How Long Do Milk Snakes Get (and How Long it Takes to Grow)?

I have been looking into getting a milk snake but was concerned about how long they grow, and how quickly, so I could get the right tank. I was surprised with the answers.

So, how long do milk snakes get? Milk snakes can range in length between 14 and 69 inches (35 to 175cm) long depending on diet, subspecies, and genetics. However, most pet milk snakes in captivity only grow to an average length of 32 inches (81cm). It takes a milk snake 3 to 4  years to reach its full length.

Milk snakes have a much larger range to their sizes because of the 24 different subspecies that exist. These subspecies range from the Black milk snake, (which is 4 to 6 feet in length) to the Central Plains milk snake. (which only gets to 2 feet in length.)

Milk Snake Length Chart By Age

The following chart shows an approximate average length for a normal milk snake in captivity. Obviously you’ll find many snakes longer and shorter than this, but these numbers show a pretty normal average for a pet milk snake.

Age of Milk SnakeAverage Length of Milk Snake
Newborn12 inches (30.48 centimeters)
6 months17 inches (43.18 centimeters)
1 year19 inches (48.26 centimeters)
1.5 years21 inches (53.34 centimeters)
2 years24 inches (10.16 centimeters)
2.5 years27 inches (68.58 centimeters)
3 years29 inches (73.66 centimeters)
3.5 years31 inches (78.74 centimeters)
4 years32 inches (81.28 centimeters

Milk snakes are incredibly interesting snakes, but there are many questions one might have about these snakes. Questions such as; Do milk snakes make for good pets? Are Milk snakes dangerous? Where are milk snakes found?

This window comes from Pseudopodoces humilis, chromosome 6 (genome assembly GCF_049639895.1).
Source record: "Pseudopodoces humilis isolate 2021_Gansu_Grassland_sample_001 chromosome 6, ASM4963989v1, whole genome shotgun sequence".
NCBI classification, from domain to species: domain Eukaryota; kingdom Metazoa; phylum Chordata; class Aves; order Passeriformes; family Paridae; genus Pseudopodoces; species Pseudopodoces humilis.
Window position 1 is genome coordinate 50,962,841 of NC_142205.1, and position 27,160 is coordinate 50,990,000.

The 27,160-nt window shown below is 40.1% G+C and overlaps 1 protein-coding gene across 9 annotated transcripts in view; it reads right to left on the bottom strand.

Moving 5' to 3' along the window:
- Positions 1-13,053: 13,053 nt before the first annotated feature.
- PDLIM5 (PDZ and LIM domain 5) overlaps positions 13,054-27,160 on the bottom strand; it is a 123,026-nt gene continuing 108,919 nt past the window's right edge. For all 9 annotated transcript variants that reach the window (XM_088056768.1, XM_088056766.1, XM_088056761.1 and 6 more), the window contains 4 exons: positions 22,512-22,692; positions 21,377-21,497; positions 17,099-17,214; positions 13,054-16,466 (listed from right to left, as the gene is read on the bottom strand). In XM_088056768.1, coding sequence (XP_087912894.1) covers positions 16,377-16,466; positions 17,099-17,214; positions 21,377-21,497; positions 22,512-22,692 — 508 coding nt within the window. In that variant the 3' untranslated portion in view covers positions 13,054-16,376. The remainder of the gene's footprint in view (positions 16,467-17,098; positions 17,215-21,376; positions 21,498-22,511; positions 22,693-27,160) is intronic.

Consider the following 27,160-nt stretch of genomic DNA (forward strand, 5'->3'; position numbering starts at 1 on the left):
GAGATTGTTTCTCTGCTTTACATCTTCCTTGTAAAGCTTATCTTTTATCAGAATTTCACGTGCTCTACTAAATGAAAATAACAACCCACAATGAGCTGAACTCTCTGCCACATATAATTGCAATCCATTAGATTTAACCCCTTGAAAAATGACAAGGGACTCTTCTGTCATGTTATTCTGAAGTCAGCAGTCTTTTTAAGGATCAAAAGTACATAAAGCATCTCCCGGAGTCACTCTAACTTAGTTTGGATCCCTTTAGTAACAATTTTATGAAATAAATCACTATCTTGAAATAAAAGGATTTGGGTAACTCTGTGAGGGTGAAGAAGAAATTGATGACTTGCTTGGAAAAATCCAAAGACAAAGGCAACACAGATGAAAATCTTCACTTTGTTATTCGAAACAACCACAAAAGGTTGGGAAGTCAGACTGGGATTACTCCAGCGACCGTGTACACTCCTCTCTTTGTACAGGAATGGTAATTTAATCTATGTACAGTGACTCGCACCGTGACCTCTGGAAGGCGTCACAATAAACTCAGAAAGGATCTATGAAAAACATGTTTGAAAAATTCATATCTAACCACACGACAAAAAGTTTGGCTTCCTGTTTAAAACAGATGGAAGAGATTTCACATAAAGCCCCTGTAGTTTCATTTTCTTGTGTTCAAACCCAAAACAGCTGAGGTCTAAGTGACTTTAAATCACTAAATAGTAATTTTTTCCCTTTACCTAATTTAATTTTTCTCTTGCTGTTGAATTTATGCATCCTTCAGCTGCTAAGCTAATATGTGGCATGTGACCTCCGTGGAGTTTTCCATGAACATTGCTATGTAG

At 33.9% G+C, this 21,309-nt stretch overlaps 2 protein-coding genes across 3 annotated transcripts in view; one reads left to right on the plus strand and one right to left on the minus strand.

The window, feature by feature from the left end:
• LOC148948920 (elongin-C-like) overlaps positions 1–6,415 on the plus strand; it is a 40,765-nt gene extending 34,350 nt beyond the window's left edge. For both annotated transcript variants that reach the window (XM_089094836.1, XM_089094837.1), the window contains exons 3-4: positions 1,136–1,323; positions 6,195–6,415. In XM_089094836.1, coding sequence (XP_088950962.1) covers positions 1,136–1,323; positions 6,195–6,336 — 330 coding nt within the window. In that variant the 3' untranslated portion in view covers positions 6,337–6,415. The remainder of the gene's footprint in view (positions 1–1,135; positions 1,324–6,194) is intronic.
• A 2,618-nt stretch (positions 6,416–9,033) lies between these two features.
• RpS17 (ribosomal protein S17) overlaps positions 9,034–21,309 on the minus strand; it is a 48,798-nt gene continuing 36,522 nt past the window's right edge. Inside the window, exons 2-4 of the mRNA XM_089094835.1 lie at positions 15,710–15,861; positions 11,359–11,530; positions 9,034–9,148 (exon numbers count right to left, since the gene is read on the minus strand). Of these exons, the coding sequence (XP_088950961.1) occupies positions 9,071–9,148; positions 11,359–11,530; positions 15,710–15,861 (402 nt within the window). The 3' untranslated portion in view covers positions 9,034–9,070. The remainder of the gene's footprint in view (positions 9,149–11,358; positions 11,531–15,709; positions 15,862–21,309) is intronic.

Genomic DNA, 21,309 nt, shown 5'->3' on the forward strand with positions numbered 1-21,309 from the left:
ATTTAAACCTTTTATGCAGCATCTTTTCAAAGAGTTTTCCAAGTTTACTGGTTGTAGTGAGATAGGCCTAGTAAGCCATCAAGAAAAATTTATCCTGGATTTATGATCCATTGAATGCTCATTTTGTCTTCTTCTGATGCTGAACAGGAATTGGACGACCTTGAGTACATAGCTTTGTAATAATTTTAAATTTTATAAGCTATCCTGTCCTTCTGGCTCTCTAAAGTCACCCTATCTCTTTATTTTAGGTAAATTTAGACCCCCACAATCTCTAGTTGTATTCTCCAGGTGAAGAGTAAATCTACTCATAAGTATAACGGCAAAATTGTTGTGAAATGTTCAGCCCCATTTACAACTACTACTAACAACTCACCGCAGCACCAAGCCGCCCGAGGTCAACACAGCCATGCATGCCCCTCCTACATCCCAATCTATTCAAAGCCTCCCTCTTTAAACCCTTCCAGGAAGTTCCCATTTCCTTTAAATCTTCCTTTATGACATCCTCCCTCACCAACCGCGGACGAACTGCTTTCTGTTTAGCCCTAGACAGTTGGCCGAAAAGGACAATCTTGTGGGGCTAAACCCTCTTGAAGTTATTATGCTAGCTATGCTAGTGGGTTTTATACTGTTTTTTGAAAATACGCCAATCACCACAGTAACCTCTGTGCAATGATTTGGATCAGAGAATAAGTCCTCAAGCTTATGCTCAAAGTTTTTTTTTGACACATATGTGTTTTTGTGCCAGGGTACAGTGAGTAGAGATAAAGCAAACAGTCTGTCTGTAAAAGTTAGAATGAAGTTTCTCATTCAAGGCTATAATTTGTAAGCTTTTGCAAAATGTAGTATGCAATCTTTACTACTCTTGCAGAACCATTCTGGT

Length of Milk Snakes at Birth

Baby milk snakes are very small–usually only about 12-14″ in length. They grow quickly, however, increasing in size rapidly over the first two years of their lives.

You can see a baby milk snake in this video. It’s incredible that it’s thinner than even a ballpoint pen, but slightly longer.

Milk Snakes Are a Great Length for a Pet Snake

Milk snakes are incredibly friendly and fast-reproducing creatures. These creatures will easily breed in captivity between the months of March and May.

A milk snake’s terrarium should be at least 2/3 the length of the snake, so a normal milk snake’s terrarium should be no less than 20″.

In fact, the origin of the name ‘Milk snake’ comes from an old folktale about these snakes wrapping themselves around a cow’s leg to drink straight from the cow’s udders. The myth, while not true, has stuck for many and the snake is left with the name.

Milk snakes are solitary creatures so they won’t be offended if kept in a cage and are mainly nocturnal because they enjoy the cool air and ground that accompanies the night time. When caring for a milk snake there are a couple of things you want to look out for: habitat, temperature, and food.

Habitat

Given their solitary nature, you want to keep a milk snake by itself. At full size, you’ll want at least a 20-gallon terrarium to handle the length of a full-grown milk snake.

Make sure everything in their terrarium is stable so that all their slithering and climbing will go off without a hitch. Having branches or small trees will allow the snake to climb, and be a little more active as they enjoy slithering along through their home.

Additionally, you’ll want to provide them a hideout of some sort. Under a rock of a slab of wood are both good choices. That way your snake can avoid the sun for a bit and relax in the cool environment that it so enjoys.

Temperature

 All snakes are cold blooded so it is important that the temperature 20-gallon within a snakes habitat. For the warm side of the terrarium keep the temperature between 80 and 85 degrees Fahrenheit.

For the cool side, keep the temperature between 70-75 degrees. That way wherever your snake is they don’t have to worry about keeping themselves warm. They will still have the ability to experience different temperatures should they so choose.